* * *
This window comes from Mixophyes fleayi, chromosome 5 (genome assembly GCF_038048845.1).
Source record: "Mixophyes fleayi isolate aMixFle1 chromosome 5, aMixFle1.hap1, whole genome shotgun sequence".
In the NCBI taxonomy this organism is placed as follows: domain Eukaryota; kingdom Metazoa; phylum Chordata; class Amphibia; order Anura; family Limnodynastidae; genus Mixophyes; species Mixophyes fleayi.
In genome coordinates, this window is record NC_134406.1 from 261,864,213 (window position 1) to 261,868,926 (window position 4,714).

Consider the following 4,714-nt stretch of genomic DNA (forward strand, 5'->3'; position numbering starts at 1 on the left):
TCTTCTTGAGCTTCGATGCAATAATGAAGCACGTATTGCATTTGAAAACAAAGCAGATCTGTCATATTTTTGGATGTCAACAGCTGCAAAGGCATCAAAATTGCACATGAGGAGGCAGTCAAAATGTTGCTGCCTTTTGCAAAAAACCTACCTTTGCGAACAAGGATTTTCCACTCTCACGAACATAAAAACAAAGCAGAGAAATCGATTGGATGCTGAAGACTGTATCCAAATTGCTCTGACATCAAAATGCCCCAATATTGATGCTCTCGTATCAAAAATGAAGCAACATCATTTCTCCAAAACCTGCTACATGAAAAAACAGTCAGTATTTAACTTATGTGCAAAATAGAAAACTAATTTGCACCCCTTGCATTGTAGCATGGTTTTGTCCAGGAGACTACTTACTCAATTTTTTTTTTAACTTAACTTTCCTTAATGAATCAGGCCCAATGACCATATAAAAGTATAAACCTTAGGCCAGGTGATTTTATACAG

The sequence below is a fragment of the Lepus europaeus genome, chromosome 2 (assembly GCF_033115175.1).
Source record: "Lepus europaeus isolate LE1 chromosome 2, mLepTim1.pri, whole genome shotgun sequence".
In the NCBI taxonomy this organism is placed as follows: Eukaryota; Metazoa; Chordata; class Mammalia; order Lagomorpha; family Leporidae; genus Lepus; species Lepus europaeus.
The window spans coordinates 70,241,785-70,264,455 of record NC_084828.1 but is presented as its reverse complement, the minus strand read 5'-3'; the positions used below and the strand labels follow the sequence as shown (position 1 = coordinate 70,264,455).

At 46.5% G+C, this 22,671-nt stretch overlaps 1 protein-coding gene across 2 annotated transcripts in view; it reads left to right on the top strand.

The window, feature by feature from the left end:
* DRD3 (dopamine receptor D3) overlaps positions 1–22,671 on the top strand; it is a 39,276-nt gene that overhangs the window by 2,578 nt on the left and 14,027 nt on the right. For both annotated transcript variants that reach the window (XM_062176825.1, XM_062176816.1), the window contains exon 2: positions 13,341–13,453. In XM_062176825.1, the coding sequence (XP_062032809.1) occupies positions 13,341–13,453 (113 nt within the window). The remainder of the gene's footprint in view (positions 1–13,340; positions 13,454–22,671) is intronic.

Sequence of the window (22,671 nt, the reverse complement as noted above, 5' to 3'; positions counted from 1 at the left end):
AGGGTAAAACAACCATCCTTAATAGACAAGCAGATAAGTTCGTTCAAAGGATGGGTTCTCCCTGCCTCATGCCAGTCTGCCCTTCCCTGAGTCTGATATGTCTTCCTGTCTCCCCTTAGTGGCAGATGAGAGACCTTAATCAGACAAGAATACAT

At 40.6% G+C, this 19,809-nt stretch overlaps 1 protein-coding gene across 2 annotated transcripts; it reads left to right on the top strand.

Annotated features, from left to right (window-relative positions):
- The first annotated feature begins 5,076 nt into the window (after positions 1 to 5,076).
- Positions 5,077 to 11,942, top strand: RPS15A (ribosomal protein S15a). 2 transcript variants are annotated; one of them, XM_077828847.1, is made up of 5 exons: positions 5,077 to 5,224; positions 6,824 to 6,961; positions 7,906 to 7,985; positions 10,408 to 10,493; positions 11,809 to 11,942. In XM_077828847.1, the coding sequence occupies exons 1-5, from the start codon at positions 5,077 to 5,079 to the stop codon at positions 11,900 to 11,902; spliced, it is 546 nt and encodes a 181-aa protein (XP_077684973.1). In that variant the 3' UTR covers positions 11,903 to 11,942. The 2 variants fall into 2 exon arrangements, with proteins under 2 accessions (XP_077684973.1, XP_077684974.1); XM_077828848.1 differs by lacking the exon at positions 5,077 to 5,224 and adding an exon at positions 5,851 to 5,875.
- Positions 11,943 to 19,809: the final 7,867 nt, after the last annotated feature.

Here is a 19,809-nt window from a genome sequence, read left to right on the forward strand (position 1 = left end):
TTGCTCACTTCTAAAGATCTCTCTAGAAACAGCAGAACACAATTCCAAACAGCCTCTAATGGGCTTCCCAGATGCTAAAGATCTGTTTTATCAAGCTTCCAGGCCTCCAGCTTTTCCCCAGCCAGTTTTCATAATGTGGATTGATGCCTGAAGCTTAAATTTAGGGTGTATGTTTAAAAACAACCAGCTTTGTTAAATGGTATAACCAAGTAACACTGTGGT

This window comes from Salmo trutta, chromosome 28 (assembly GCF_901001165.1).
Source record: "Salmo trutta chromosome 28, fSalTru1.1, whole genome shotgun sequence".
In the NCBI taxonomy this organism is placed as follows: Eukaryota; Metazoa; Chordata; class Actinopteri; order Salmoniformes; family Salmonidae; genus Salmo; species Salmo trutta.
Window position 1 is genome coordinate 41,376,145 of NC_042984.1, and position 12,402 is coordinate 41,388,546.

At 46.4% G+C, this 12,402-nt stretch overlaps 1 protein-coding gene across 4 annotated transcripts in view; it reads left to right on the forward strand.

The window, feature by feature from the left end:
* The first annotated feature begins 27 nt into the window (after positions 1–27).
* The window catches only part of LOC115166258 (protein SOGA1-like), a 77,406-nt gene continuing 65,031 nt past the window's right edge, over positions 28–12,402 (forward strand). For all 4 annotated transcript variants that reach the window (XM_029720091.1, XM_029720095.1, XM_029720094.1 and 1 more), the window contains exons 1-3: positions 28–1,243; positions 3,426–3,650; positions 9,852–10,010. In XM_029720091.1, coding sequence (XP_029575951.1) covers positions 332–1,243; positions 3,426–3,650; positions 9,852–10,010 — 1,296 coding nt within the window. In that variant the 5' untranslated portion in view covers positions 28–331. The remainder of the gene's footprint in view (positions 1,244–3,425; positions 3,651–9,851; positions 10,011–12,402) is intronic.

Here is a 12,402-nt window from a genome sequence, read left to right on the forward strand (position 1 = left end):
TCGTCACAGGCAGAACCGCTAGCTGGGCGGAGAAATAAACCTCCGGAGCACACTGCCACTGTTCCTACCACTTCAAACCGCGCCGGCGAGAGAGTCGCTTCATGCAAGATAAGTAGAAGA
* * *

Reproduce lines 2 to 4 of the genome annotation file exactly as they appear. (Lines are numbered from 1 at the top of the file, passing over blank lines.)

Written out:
Source record: "Mixophyes fleayi isolate aMixFle1 chromosome 5, aMixFle1.hap1, whole genome shotgun sequence".
In the NCBI taxonomy this organism is placed as follows: domain Eukaryota; kingdom Metazoa; phylum Chordata; class Amphibia; order Anura; family Limnodynastidae; genus Mixophyes; species Mixophyes fleayi.
In genome coordinates, this window is record NC_134406.1 from 261,864,213 (window position 1) to 261,868,926 (window position 4,714).